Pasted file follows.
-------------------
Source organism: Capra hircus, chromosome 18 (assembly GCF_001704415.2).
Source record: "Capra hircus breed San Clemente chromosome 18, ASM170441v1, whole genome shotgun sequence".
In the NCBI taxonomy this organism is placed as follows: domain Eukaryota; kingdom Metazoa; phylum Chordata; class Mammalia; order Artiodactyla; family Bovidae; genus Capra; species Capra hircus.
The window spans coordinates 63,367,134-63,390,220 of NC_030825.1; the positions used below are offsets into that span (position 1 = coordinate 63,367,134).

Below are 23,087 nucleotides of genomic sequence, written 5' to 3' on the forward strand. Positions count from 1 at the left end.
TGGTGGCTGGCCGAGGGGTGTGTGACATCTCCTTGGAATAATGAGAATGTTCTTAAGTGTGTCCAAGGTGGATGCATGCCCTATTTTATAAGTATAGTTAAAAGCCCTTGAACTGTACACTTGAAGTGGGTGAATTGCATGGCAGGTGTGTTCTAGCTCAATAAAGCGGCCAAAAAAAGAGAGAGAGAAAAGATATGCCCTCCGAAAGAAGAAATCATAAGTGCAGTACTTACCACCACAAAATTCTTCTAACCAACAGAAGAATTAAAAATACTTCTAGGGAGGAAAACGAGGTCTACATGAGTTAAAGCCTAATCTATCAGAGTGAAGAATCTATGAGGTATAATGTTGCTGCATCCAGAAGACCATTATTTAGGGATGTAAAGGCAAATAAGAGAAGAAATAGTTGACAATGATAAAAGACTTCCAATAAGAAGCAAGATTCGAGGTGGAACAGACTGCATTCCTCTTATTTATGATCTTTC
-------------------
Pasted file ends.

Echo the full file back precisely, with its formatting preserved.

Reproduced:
Source organism: Capra hircus, chromosome 18 (assembly GCF_001704415.2).
Source record: "Capra hircus breed San Clemente chromosome 18, ASM170441v1, whole genome shotgun sequence".
In the NCBI taxonomy this organism is placed as follows: domain Eukaryota; kingdom Metazoa; phylum Chordata; class Mammalia; order Artiodactyla; family Bovidae; genus Capra; species Capra hircus.
The window spans coordinates 63,367,134-63,390,220 of NC_030825.1; the positions used below are offsets into that span (position 1 = coordinate 63,367,134).

Below are 23,087 nucleotides of genomic sequence, written 5' to 3' on the forward strand. Positions count from 1 at the left end.
TGGTGGCTGGCCGAGGGGTGTGTGACATCTCCTTGGAATAATGAGAATGTTCTTAAGTGTGTCCAAGGTGGATGCATGCCCTATTTTATAAGTATAGTTAAAAGCCCTTGAACTGTACACTTGAAGTGGGTGAATTGCATGGCAGGTGTGTTCTAGCTCAATAAAGCGGCCAAAAAAAGAGAGAGAGAAAAGATATGCCCTCCGAAAGAAGAAATCATAAGTGCAGTACTTACCACCACAAAATTCTTCTAACCAACAGAAGAATTAAAAATACTTCTAGGGAGGAAAACGAGGTCTACATGAGTTAAAGCCTAATCTATCAGAGTGAAGAATCTATGAGGTATAATGTTGCTGCATCCAGAAGACCATTATTTAGGGATGTAAAGGCAAATAAGAGAAGAAATAGTTGACAATGATAAAAGACTTCCAATAAGAAGCAAGATTCGAGGTGGAACAGACTGCATTCCTCTTATTTATGATCTTTC